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What would you do if reviewer reject 100% of your batch?

Edit each photo and resubmit with you next batch
9 (15.5%)
Sneak some of them into your next batch hoping that this time you will have more luck
13 (22.4%)
Carefully analazy each photo to prove to yourself they were wrong
2 (3.4%)
Forget about rejections, lets shoot more
20 (34.5%)
Go to forum and complain
1 (1.7%)
Hunt down a reviewer
0 (0%)
Close down your account
4 (6.9%)
Start your own agency
1 (1.7%)
All of above
1 (1.7%)
7 (12.1%)

Total Members Voted: 53

Author Topic: What would you do if reviewer rejected 100% of your batch?  (Read 3888 times)

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« on: July 24, 2009, 13:04 »
Let's reasons seems to be random selection of "not suitable for stock" and "out of focus".

« Reply #1 on: July 24, 2009, 14:27 »
If 100% of my batch would rejected, ill kill myself or stop shooting pics better shoot the reviewer ;)

« Reply #2 on: July 24, 2009, 14:36 »
If I really believed they shouldn't have been rejected, then I would NOT COMPLAIN, but first post the pictures online either here or shutterstock critique with a 100% zoomed in crop. 

This way I would be able to see what other people think and come to a decision: 1. My batch of photos really isn't up to snuff and I need to forget this batch and try harder for the next (keeping in mind the critiques given in the forum). or 2. The reviewer had no reason to reject all my photos and I will reupload a few at a time (3-5) amongst another batch.  If those 3-5 images are rejected again, I wouldn't bother with the rest.


« Reply #3 on: July 24, 2009, 14:45 »
Well, hopefully this person will either first not resubmit, cause out of focus images are worthless except when downsizing. And also NOT forget those rejections and NOT shoot until the problem is fixed

100% rejected images is crazy and the photographer shouldn't just keep shooting, but find what's the problem is first. That save time for everyone
« Last Edit: July 24, 2009, 14:47 by Vonkara »

« Reply #4 on: July 24, 2009, 20:07 »
It does happen, but not very often. I usually ignore it as other agencies accept from the same batch, perhaps a quick look over the reasons to see that 'yep they were just having a bad day'. It would take too much time to do anything like writing / dealing with a complaint compared to the benefit from doing that.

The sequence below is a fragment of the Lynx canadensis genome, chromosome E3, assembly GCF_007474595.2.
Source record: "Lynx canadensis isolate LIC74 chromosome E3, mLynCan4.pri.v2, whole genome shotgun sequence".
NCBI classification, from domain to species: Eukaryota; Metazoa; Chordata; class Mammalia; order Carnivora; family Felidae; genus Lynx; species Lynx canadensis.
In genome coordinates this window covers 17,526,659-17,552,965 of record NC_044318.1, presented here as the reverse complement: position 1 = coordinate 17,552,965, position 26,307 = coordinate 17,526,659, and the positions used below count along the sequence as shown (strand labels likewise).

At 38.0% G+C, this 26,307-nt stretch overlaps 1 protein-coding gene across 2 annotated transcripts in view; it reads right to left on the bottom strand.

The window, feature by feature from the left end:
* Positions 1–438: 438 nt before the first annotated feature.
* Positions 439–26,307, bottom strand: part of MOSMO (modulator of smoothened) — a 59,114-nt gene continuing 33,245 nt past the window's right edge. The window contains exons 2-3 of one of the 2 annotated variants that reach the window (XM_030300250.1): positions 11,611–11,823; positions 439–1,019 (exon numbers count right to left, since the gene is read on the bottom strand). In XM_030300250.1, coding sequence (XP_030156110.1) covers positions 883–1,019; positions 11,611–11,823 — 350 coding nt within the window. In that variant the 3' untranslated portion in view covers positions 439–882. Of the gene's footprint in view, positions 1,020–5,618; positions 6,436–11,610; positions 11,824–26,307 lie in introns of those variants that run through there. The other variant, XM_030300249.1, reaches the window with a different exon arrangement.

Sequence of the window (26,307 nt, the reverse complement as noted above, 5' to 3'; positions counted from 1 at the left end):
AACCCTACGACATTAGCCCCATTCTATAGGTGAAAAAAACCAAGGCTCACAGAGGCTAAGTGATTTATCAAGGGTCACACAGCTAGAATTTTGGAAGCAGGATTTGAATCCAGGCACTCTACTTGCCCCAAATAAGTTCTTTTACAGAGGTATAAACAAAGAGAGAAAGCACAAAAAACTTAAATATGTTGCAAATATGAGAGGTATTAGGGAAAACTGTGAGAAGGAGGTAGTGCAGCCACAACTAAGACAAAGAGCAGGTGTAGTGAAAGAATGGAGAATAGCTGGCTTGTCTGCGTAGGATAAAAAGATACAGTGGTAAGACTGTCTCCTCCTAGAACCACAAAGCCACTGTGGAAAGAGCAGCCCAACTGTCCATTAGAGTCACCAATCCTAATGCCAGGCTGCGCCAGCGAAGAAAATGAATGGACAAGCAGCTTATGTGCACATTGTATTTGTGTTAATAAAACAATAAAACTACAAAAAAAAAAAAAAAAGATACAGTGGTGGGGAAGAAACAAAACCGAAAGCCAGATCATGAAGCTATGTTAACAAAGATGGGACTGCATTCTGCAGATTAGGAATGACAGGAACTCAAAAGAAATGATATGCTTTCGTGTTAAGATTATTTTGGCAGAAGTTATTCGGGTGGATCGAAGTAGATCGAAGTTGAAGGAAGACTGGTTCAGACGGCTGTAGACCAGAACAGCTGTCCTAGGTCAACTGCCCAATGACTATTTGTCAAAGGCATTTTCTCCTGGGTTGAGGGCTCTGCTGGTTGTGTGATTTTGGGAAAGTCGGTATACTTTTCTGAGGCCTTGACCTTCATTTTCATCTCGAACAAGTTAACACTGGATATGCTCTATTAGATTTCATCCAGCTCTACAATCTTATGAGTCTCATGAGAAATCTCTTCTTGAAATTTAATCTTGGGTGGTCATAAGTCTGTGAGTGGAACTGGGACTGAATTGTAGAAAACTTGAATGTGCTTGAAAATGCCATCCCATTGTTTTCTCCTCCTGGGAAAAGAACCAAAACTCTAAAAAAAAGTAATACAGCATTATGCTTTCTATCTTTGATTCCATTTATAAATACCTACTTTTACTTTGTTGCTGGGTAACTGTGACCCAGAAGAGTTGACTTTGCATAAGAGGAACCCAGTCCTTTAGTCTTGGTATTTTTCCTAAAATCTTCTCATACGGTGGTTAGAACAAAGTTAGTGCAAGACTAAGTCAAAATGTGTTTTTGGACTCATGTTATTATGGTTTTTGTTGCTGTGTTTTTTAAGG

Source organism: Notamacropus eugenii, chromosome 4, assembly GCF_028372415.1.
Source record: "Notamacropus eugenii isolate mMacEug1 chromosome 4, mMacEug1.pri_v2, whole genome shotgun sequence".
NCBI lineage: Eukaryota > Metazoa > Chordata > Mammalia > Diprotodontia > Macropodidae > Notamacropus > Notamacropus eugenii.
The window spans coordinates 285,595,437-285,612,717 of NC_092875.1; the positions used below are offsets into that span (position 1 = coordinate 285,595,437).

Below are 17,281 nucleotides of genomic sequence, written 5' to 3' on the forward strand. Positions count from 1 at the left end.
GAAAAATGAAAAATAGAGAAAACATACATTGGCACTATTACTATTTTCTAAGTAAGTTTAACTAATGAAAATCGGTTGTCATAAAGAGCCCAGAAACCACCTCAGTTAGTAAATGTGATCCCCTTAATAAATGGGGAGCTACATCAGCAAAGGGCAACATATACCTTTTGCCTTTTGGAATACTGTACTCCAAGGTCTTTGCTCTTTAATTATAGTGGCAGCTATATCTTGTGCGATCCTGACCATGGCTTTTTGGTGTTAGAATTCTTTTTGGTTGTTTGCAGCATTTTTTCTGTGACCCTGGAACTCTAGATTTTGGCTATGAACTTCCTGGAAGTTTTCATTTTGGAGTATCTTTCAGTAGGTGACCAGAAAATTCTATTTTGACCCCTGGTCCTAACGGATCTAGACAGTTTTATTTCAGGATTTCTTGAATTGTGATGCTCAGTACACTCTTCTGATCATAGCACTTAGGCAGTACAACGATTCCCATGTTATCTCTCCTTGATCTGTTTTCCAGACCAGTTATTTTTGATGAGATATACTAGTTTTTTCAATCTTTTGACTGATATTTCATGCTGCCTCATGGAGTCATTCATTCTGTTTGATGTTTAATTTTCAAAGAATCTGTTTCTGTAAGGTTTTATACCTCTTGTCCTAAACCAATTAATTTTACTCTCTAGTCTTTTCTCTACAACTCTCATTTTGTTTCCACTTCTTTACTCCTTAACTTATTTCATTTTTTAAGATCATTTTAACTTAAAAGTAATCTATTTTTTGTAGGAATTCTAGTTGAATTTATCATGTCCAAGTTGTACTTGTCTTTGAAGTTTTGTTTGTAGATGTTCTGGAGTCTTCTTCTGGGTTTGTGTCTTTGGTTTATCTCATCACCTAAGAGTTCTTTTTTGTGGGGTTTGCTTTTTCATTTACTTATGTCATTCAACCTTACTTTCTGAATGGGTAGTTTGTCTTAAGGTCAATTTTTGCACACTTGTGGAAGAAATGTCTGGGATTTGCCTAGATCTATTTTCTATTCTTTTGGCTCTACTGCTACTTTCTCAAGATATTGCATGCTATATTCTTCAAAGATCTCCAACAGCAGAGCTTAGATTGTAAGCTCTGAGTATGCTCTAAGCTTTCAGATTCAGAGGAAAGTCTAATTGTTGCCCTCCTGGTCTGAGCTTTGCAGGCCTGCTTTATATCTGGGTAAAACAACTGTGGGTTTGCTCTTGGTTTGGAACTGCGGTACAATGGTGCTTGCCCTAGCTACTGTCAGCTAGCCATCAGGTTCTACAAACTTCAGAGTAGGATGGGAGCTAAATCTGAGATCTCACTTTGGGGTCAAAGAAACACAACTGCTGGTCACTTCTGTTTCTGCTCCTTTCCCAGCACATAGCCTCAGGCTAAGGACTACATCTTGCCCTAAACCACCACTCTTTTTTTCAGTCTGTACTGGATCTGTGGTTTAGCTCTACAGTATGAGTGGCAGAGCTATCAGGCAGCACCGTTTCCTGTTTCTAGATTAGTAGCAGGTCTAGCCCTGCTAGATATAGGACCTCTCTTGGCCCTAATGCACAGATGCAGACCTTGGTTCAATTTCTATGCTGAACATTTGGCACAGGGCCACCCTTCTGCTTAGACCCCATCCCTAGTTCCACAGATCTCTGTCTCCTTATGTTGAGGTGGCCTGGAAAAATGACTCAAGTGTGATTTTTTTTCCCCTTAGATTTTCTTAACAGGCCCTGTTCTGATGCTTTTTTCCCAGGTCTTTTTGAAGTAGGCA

« Reply #5 on: July 25, 2009, 14:48 »
If 100% of my photos were rejected on all the sites I contribute to, I would be looking at my camera carefully to see what was wrong with it.

If 100% of my photos were rejected on one site, but accepted on other sites, I would be thinking that somebody was having a bad day. I would read what the reviewer thought the issues were, check the photos out, then agree or dismiss. Then I would keep shooting.


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« Reply #6 on: July 25, 2009, 14:57 »
i agree with cclapper.
repeat: if all the sites rejected my images, i start to look hard at my submissions.
but if only this one site rejected them , then i say it's atilla and or relative . i would not lose any sleep on it.
if second time, the next batch images are approved by the other sites and still got rejected again by the same site, i will stop uploading to that site for a bit. since this is summer in most places, i would assume atilla found a summer job . and wait till summer is over to resubmit the same images to that site with the rogue reviewer.


« Reply #7 on: July 26, 2009, 11:12 »
It happened to me once: My very first submission to Shutterstock!

« Reply #8 on: July 26, 2009, 14:01 »
I've never had a 100% rejection...  however, if I did, I'd just do what I've been doing since I got into this biz with rejected images.....   

If I felt the shot was up to par technically and I think the reviewer is full of it, I just wait a few weeks and resub it again... and heavy, heavy 90-some percent of the time... it's accepted on the next sub, rarely is it rejected the 2nd time.

However... I do take a humble look at every rejection... because sometimes, it should have been and I missed something in the image or in the tech aspects of it.

Melast....  If they meet the mark technicallly, wait a couple weeks, resub a few of them and see what happens. I've always had a problem with the rejection, "not suitable for stock"...  "says who?"
    I ALWAYS resub them, especially if  other sites have picked it up. Generally, the next reviewer wont think so. I can honestly say that some of our best sellers are those that had originally been 'not suitable'  LOL LOL. One in particular is a closeup shot of a brick sidewalk my wife took...it will reach  2,000 times sold later this year... LOL LOL not suitable..   8)=tom
« Last Edit: July 26, 2009, 14:11 by a.k.a.-tom »

« Reply #9 on: July 26, 2009, 17:20 »
in this case... its time to move on, another jobs are waiting for you  ;D

« Reply #10 on: July 26, 2009, 18:53 »
what could be fixed I would fix.If it is to much work I let it go and shoot some more.
Also it depends what agency rejects the images.

« Reply #11 on: July 28, 2009, 13:35 »
It would really depend on the site. If Fotolia rejected 100% of a batch I wouldnt be all that surprised the way things are going over there. If Dreamstime rejected 100% of a batch I would sit down and figure out what I did wrong and why it happened. If it happened at 123rf I would assume it was some sort of mistake.

« Reply #12 on: July 28, 2009, 14:13 »
What about the size of the batch?  4 or 37 ?


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